Many Iraqi cities have turned into the centers of popular youth-led movements against Tehran’s violations of their sovereignty.
Dr. Mohammed Al-Sulami
It seems that the popular train rejecting Iranian hegemony in Iraq is going full steam ahead and is not likely to stop. Indeed, Iran’s efforts to stop it are doomed, especially since the discontent against it is not limited to Iraq, but has also spilled over into Lebanon, with more and more Lebanese wanting to end Hezbollah’s control over the country, which has led to political paralysis and Iranian interests prioritized over Lebanon’s.
If a new wave of protests against Iran builds up steam in Iraq, we may soon see the youth in Sanaa, Taiz and Saada move against the Houthis, who are linked to Tehran.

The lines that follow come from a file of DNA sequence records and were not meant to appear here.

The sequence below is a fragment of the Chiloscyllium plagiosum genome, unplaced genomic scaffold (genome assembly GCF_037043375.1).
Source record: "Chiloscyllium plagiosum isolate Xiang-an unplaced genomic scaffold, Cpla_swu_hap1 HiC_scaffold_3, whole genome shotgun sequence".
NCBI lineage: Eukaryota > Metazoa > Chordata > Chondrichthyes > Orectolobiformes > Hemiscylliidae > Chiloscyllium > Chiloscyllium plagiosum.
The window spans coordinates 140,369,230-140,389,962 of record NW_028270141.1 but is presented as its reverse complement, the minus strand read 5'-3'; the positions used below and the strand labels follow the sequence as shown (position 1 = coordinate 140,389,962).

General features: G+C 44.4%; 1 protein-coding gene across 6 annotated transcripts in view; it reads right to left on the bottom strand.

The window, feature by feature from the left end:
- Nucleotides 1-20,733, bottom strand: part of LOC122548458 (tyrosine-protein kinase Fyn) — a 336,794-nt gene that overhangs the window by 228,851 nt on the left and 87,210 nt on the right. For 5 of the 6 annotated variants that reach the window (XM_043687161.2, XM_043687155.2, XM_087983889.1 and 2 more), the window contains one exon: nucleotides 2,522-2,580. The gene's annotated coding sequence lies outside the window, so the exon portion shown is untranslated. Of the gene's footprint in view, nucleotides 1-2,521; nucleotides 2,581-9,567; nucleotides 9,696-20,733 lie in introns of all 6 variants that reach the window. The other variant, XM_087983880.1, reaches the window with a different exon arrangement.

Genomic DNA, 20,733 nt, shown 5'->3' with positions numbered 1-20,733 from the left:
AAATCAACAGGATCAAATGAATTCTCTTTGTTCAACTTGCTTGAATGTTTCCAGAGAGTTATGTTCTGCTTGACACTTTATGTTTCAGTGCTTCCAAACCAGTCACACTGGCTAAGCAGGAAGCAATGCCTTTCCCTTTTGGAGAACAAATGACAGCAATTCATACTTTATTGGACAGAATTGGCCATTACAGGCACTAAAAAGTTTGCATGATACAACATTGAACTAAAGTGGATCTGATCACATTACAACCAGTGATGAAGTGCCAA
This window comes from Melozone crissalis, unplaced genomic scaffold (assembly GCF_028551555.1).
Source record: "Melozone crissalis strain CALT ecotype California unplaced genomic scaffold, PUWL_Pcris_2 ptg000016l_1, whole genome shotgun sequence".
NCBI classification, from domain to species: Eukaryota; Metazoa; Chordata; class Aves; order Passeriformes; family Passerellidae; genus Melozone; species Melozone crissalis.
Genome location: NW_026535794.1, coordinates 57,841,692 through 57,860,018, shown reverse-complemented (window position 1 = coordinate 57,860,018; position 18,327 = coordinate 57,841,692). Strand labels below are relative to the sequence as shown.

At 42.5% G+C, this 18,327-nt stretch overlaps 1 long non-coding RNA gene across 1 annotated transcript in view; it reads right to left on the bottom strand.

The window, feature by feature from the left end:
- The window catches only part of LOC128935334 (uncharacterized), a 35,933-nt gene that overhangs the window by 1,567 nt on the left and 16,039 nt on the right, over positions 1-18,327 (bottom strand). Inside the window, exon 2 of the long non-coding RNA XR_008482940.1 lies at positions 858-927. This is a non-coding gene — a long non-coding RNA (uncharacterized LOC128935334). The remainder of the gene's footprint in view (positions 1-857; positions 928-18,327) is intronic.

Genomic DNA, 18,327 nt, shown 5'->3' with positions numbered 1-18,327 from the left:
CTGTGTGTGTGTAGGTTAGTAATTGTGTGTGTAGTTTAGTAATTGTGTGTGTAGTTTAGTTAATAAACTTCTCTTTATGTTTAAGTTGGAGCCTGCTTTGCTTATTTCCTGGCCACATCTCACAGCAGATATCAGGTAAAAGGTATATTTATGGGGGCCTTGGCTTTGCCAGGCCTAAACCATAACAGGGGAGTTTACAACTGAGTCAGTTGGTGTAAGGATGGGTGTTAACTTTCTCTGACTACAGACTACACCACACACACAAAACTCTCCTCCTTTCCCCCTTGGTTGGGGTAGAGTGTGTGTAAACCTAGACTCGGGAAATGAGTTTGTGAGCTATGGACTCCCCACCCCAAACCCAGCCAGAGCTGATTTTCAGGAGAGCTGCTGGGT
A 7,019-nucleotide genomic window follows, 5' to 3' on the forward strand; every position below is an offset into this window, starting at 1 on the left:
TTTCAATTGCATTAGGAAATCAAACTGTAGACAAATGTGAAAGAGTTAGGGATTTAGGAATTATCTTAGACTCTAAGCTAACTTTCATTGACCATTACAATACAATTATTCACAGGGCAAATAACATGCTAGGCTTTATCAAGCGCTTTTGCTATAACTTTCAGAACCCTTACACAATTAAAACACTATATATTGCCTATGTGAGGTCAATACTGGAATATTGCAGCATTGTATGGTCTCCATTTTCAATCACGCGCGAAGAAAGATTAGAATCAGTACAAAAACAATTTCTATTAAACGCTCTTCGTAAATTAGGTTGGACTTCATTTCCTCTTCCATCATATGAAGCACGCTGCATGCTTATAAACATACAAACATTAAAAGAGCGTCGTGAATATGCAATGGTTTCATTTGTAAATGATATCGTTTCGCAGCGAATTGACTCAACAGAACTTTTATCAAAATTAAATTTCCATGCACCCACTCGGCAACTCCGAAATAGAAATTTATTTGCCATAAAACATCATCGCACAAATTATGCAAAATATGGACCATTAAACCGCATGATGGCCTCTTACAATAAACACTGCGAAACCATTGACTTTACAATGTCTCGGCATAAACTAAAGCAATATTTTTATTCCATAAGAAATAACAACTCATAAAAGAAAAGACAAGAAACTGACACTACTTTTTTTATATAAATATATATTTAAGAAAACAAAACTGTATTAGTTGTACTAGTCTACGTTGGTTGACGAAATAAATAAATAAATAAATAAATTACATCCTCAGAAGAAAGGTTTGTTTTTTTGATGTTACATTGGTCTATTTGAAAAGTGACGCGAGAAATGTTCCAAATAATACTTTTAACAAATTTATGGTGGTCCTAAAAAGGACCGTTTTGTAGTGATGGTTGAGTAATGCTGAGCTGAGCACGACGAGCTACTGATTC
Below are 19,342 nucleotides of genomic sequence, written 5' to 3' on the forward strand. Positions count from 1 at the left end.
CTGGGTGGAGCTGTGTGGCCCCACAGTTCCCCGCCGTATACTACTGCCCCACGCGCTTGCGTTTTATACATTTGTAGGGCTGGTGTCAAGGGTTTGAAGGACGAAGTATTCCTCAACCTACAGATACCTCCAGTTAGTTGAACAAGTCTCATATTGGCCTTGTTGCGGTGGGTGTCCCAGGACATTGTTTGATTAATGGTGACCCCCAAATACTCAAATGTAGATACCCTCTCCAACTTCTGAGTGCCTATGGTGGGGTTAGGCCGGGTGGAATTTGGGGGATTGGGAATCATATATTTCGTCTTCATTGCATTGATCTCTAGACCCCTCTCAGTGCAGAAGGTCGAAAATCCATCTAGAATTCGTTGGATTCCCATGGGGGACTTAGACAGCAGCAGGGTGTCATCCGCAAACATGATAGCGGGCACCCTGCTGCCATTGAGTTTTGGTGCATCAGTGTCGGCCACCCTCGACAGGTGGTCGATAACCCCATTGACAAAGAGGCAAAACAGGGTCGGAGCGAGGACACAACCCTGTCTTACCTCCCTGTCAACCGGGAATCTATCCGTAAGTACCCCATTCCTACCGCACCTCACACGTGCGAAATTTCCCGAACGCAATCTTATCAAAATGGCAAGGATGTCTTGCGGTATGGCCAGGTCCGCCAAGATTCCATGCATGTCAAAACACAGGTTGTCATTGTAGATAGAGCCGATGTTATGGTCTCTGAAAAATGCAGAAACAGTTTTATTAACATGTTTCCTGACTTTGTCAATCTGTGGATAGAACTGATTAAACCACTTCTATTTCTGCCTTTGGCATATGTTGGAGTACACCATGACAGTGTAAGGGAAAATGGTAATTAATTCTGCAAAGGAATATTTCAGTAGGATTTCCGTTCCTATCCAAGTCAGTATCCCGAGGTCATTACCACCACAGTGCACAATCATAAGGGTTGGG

The collapse of Iranian hegemony over Iraq, Lebanon and Yemen will come from within these territories. The region’s countries and the international community must focus on supporting the young people who seek national sovereignty and independence from external actors, especially Iran, which has consistently interfered in the national affairs of other countries and worked to subjugate them with its sectarian geopolitical plan.
- Dr. Mohammed Al-Sulami is President of the International Institute for Iranian Studies (Rasanah). Twitter: @mohalsulami